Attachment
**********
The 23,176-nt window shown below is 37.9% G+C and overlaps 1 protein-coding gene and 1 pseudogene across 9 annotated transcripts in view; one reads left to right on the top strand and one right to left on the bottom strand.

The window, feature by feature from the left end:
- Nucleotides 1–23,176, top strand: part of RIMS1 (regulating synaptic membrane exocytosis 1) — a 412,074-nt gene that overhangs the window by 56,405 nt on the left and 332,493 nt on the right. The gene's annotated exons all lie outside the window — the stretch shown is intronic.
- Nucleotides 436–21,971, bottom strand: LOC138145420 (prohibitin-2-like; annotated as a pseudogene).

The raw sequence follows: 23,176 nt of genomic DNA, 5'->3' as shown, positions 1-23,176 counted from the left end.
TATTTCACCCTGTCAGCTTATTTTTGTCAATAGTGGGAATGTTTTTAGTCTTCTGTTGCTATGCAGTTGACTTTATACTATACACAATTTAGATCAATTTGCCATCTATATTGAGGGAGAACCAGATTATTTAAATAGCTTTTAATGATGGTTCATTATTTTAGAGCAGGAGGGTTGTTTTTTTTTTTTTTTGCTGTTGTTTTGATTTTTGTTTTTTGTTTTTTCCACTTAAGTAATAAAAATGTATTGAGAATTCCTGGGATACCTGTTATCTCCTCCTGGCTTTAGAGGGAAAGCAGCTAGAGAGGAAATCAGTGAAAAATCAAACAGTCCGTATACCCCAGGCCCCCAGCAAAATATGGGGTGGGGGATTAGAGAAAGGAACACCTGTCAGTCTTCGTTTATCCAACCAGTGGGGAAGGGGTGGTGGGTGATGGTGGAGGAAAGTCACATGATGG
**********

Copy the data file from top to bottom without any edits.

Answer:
The 23,176-nt window shown below is 37.9% G+C and overlaps 1 protein-coding gene and 1 pseudogene across 9 annotated transcripts in view; one reads left to right on the top strand and one right to left on the bottom strand.

The window, feature by feature from the left end:
- Nucleotides 1–23,176, top strand: part of RIMS1 (regulating synaptic membrane exocytosis 1) — a 412,074-nt gene that overhangs the window by 56,405 nt on the left and 332,493 nt on the right. The gene's annotated exons all lie outside the window — the stretch shown is intronic.
- Nucleotides 436–21,971, bottom strand: LOC138145420 (prohibitin-2-like; annotated as a pseudogene).

The raw sequence follows: 23,176 nt of genomic DNA, 5'->3' as shown, positions 1-23,176 counted from the left end.
TATTTCACCCTGTCAGCTTATTTTTGTCAATAGTGGGAATGTTTTTAGTCTTCTGTTGCTATGCAGTTGACTTTATACTATACACAATTTAGATCAATTTGCCATCTATATTGAGGGAGAACCAGATTATTTAAATAGCTTTTAATGATGGTTCATTATTTTAGAGCAGGAGGGTTGTTTTTTTTTTTTTTTGCTGTTGTTTTGATTTTTGTTTTTTGTTTTTTCCACTTAAGTAATAAAAATGTATTGAGAATTCCTGGGATACCTGTTATCTCCTCCTGGCTTTAGAGGGAAAGCAGCTAGAGAGGAAATCAGTGAAAAATCAAACAGTCCGTATACCCCAGGCCCCCAGCAAAATATGGGGTGGGGGATTAGAGAAAGGAACACCTGTCAGTCTTCGTTTATCCAACCAGTGGGGAAGGGGTGGTGGGTGATGGTGGAGGAAAGTCACATGATGG